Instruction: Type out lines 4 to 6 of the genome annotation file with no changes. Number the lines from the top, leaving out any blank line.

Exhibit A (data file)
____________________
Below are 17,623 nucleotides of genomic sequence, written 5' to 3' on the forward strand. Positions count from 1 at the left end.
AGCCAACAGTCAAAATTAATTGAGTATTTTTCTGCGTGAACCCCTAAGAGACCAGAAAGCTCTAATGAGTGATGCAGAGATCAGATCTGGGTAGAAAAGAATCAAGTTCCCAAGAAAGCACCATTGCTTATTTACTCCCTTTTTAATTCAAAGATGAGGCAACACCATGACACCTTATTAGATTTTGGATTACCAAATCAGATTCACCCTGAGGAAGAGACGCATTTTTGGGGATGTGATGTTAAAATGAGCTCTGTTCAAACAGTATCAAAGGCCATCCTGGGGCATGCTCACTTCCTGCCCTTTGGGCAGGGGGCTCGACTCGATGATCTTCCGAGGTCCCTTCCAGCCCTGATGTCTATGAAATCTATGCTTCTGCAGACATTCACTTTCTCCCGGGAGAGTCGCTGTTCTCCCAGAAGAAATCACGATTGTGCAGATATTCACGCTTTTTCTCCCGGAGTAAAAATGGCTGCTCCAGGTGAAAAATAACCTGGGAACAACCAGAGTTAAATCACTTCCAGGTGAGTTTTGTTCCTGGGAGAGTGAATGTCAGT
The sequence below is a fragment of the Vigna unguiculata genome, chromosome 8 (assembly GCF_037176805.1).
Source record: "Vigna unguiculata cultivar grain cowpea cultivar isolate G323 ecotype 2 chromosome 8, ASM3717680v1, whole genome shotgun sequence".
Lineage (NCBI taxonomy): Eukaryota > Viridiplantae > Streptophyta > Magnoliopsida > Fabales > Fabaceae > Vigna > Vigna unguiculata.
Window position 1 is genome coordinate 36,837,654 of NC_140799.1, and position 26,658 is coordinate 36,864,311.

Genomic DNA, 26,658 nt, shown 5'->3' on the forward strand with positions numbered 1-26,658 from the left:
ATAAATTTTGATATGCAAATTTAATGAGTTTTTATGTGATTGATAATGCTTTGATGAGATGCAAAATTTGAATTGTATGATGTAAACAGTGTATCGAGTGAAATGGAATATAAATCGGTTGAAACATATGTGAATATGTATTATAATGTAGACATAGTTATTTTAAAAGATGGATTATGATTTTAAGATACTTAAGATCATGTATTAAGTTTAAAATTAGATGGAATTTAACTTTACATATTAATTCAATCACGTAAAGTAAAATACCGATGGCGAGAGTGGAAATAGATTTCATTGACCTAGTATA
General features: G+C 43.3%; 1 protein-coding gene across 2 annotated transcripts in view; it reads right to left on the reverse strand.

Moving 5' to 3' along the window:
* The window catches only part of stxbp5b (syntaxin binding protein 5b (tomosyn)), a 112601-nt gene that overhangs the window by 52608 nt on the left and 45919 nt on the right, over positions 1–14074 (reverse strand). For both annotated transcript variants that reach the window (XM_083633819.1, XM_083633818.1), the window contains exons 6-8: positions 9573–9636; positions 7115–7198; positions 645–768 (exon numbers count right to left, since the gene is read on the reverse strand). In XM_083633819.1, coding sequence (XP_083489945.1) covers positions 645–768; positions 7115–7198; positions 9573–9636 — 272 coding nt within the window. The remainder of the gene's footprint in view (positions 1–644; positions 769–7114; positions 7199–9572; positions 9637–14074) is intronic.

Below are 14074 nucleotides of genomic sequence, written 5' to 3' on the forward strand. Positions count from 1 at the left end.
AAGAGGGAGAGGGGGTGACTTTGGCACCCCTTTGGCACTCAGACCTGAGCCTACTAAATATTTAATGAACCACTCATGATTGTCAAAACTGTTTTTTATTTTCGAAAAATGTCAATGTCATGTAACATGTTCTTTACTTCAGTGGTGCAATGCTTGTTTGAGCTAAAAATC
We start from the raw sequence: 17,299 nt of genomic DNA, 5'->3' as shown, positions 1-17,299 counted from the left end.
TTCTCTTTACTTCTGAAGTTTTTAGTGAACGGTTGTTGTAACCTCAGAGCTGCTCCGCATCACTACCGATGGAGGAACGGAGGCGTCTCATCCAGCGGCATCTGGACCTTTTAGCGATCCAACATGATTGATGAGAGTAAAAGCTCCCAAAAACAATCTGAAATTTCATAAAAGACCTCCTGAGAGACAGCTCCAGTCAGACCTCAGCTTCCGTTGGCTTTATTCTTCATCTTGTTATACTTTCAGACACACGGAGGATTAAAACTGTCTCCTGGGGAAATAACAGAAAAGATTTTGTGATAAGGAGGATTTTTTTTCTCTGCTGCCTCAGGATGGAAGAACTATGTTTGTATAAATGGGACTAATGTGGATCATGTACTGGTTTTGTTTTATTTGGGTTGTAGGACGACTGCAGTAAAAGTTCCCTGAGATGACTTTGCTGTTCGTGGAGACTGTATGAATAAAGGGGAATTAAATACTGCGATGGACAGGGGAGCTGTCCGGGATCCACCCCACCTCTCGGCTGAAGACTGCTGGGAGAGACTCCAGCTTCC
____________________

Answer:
Source record: "Vigna unguiculata cultivar grain cowpea cultivar isolate G323 ecotype 2 chromosome 8, ASM3717680v1, whole genome shotgun sequence".
Lineage (NCBI taxonomy): Eukaryota > Viridiplantae > Streptophyta > Magnoliopsida > Fabales > Fabaceae > Vigna > Vigna unguiculata.
Window position 1 is genome coordinate 36,837,654 of NC_140799.1, and position 26,658 is coordinate 36,864,311.